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The Education, Training & Workforce Development Division provides communication among the academic, industrial, and governmental communities through the exchange of views and information on matters related to education, training and workforce development in nuclear and radiological science, engineering, and technology. Industry leaders, education and training professionals, and interested students work together through Society-sponsored meetings and publications, to enrich their professional development, to educate the general public, and to advance nuclear and radiological science and engineering.
2021 Student Conference
April 8–10, 2021
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Nuclear Science and Engineering
Fusion Science and Technology
NC State celebrates 70 years of nuclear engineering education
An early picture of the research reactor building on the North Carolina State University campus. The Department of Nuclear Engineering is celebrating the 70th anniversary of its nuclear engineering curriculum in 2020–2021. Photo: North Carolina State University
The Department of Nuclear Engineering at North Carolina State University has spent the 2020–2021 academic year celebrating the 70th anniversary of its becoming the first U.S. university to establish a nuclear engineering curriculum. It started in 1950, when Clifford Beck, then of Oak Ridge, Tenn., obtained support from NC State’s dean of engineering, Harold Lampe, to build the nation’s first university nuclear reactor and, in conjunction, establish an educational curriculum dedicated to nuclear engineering.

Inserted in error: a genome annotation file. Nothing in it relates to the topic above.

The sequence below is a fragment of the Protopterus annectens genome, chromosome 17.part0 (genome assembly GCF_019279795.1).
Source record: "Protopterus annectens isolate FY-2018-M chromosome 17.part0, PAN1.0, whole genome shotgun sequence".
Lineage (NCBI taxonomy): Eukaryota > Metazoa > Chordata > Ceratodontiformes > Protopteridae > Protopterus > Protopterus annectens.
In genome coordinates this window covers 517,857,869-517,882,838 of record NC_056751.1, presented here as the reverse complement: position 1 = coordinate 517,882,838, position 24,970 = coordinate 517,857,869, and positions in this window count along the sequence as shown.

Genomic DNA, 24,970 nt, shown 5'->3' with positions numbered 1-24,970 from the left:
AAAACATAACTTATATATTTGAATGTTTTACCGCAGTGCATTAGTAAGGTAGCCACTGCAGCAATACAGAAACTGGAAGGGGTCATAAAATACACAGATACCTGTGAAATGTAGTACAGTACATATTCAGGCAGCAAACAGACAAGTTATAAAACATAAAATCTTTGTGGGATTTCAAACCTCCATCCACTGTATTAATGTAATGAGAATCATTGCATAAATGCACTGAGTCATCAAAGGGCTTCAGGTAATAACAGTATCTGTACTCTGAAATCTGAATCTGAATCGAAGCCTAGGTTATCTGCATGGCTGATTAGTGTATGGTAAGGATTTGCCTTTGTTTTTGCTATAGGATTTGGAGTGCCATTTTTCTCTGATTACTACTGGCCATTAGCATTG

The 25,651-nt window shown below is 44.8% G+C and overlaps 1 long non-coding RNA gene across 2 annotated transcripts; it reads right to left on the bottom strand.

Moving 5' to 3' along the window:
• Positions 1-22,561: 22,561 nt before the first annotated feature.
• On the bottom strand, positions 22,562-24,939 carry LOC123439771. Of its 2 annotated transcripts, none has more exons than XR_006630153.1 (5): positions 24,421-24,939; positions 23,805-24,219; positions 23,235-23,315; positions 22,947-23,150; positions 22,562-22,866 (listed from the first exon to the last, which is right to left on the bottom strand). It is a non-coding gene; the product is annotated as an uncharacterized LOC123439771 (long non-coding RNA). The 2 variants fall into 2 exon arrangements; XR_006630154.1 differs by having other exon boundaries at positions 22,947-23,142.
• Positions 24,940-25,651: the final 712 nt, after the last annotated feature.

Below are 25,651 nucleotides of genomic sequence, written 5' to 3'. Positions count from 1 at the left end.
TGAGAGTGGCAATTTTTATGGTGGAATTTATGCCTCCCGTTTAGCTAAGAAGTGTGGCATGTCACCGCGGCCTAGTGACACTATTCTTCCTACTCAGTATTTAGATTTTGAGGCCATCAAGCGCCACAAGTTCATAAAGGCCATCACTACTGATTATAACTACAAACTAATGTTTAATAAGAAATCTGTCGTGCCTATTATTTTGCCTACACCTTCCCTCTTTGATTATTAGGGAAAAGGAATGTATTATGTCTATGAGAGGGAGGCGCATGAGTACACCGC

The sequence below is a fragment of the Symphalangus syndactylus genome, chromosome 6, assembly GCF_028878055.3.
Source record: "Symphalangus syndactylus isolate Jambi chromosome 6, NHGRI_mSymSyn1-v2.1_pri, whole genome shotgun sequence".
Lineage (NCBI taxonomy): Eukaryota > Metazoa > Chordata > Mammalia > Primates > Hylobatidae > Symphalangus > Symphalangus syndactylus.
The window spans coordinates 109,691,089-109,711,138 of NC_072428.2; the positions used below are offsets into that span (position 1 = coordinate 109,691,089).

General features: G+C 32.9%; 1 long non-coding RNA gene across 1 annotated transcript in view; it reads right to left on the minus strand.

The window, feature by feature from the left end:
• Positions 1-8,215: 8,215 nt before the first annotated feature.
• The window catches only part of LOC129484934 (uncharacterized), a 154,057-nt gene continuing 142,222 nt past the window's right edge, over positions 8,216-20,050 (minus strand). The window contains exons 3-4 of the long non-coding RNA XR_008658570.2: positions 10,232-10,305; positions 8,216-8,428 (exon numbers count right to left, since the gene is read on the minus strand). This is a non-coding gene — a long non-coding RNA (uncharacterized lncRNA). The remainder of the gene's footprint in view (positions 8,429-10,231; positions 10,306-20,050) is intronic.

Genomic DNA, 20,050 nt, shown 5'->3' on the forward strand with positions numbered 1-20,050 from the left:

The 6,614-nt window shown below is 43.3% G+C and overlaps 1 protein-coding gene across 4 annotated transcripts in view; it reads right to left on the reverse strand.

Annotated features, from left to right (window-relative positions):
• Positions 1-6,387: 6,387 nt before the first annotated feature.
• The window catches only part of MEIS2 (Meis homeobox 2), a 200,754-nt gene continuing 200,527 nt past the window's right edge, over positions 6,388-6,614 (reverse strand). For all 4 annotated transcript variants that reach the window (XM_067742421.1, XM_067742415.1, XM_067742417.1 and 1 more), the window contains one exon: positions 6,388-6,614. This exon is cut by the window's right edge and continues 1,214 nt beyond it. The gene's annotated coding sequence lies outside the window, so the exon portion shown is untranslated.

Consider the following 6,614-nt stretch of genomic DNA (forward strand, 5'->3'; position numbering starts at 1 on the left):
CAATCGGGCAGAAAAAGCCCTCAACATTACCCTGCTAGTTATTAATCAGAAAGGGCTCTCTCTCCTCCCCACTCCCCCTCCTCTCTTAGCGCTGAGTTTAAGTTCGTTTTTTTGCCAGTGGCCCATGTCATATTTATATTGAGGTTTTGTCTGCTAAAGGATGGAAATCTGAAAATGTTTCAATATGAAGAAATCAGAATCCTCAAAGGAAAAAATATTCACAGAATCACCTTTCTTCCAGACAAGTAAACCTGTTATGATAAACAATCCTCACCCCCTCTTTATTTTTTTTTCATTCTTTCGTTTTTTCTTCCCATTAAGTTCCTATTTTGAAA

The department, host to the 2021 ANS Virtual Student Conference, scheduled for April 8–10, now features 23 tenure/tenure-track faculty and three research faculty members. “What a journey for the first nuclear engineering curriculum in the nation,” said Kostadin Ivanov, professor and department head.
R. J. Lawrence, L. C. Chhabildas
Fusion Science and Technology | Volume 52 | Number 3 | October 2007 | Pages 494-498
Technical Paper | The Technology of Fusion Energy - Inertial Fusion Technology: Targets and Chambers | dx.doi.org/10.13182/FST07-A1537
Articles are hosted by Taylor and Francis Online.
Fully understanding and controlling the strong shocks generated in an IFE environment is a complex issue that will require detailed simulations using multi-dimensional radiation-transport hydrocodes. However, simple one-dimensional numerical and analytical models can be used to set limits on the problem. One-dimensional shock propagation and attenuation in water is first examined as a surrogate for the first-wall working fluid, FLIBE; the effects of geometry, equation of state, and loading parameters are considered. Next, using the available properties of FLIBE, the energy deposition from a representative x-ray load is calculated, and is then used to develop an approximate scaling relation for the peak instantaneous pressure in the material. Finally, the energy-deposition results are used to estimate the blow-off impulse, which will drive the structural response of the containment.